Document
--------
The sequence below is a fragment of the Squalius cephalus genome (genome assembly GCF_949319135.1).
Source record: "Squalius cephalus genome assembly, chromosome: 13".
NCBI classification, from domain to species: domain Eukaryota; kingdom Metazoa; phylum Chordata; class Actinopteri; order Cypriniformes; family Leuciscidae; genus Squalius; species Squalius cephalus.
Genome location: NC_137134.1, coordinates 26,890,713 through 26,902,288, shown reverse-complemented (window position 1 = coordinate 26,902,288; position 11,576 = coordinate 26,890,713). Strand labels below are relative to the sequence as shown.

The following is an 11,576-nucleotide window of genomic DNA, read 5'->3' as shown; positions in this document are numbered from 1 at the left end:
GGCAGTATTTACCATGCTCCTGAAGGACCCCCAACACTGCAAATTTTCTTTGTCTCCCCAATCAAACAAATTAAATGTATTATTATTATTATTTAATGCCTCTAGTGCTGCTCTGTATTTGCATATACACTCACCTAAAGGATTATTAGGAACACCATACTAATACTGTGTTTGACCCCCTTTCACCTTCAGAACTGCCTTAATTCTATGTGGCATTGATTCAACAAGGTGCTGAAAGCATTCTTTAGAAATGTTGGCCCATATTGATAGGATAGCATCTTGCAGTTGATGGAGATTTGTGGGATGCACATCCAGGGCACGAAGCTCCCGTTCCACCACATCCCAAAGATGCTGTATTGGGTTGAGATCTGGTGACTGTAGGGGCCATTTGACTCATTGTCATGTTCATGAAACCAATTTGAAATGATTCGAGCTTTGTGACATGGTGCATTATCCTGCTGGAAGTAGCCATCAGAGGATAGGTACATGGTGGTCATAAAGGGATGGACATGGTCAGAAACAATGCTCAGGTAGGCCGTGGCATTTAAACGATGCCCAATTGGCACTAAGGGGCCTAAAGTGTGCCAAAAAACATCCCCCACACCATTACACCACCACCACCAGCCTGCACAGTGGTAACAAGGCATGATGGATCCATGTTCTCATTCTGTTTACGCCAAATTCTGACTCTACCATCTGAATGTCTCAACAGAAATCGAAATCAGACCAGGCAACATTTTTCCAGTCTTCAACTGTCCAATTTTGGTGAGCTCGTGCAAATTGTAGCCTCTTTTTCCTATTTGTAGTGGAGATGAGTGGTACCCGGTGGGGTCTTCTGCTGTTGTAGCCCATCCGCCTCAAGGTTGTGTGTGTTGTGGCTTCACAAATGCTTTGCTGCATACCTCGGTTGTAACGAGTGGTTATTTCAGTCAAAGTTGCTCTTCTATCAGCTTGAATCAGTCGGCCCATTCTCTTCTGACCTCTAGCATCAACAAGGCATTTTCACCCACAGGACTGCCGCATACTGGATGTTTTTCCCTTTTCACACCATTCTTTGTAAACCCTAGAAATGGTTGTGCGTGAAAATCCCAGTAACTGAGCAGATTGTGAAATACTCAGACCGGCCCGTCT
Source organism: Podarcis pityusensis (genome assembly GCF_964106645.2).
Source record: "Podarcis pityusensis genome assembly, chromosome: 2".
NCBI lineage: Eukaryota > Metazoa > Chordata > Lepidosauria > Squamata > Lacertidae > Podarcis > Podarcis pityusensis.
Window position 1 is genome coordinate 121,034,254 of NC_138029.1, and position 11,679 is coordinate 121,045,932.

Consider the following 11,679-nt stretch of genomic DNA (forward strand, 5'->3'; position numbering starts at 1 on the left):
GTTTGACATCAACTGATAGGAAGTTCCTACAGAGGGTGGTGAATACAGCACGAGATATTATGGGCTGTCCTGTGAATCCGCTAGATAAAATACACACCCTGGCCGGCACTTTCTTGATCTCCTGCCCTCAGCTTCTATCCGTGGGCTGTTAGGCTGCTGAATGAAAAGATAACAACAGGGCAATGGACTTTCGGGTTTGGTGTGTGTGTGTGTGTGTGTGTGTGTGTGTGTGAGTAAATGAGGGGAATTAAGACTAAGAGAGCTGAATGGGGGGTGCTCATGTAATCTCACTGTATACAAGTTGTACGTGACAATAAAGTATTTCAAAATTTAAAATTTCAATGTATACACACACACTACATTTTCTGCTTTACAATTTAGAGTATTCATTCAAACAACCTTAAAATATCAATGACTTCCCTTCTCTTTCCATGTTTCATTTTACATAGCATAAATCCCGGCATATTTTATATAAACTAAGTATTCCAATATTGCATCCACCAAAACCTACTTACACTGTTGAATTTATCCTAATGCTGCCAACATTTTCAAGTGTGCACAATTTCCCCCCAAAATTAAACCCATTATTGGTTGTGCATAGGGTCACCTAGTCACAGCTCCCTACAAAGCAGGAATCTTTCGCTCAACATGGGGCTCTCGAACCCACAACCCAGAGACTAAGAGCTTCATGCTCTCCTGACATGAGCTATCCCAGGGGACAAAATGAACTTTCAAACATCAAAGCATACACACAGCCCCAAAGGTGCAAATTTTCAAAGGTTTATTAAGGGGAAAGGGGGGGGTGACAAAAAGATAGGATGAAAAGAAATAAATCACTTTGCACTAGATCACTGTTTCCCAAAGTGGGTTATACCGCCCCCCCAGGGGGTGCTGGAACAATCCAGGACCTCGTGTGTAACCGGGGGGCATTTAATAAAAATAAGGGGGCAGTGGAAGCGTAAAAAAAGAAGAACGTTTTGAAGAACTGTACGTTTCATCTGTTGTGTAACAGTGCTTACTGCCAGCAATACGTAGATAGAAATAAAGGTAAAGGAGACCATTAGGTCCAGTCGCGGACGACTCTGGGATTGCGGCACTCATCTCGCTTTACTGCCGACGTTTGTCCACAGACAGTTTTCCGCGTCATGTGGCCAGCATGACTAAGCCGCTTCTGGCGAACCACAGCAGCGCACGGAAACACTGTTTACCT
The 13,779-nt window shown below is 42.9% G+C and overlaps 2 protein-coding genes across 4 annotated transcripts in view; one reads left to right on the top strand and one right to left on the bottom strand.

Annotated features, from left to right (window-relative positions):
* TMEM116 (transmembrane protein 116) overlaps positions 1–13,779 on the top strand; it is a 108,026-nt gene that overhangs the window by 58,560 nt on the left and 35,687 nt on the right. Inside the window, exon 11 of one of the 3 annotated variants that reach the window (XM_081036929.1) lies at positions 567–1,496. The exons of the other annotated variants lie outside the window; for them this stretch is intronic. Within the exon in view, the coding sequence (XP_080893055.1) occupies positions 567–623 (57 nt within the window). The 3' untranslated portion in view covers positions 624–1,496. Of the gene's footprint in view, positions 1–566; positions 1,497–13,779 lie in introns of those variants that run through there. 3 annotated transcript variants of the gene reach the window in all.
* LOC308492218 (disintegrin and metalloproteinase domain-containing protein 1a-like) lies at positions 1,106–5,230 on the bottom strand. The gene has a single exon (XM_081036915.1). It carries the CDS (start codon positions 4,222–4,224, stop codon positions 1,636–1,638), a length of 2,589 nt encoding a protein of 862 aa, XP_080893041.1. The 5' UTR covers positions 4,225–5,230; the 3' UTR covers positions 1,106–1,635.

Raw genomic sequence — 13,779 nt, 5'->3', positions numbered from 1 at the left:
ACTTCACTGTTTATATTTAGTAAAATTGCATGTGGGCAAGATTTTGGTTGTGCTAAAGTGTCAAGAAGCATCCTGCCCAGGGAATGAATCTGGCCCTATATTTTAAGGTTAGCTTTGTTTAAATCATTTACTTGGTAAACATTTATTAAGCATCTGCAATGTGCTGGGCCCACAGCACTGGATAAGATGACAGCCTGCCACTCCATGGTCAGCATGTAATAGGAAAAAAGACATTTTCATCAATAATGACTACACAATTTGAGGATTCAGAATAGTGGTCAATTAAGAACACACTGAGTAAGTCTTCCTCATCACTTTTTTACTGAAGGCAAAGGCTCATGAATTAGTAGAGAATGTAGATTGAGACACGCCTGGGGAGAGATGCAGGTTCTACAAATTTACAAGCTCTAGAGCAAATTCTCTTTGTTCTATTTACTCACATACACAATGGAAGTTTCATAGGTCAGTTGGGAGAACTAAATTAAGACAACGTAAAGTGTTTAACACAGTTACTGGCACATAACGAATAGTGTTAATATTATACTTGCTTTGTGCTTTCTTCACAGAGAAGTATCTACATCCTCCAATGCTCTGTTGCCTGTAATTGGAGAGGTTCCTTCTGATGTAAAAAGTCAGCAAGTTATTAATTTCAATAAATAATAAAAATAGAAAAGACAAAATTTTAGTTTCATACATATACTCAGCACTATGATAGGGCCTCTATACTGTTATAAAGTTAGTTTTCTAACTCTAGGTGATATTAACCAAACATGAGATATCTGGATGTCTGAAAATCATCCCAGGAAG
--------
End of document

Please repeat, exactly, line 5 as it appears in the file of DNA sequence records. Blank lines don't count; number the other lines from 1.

The following is an 11,576-nucleotide window of genomic DNA, read 5'->3' as shown; positions in this document are numbered from 1 at the left end: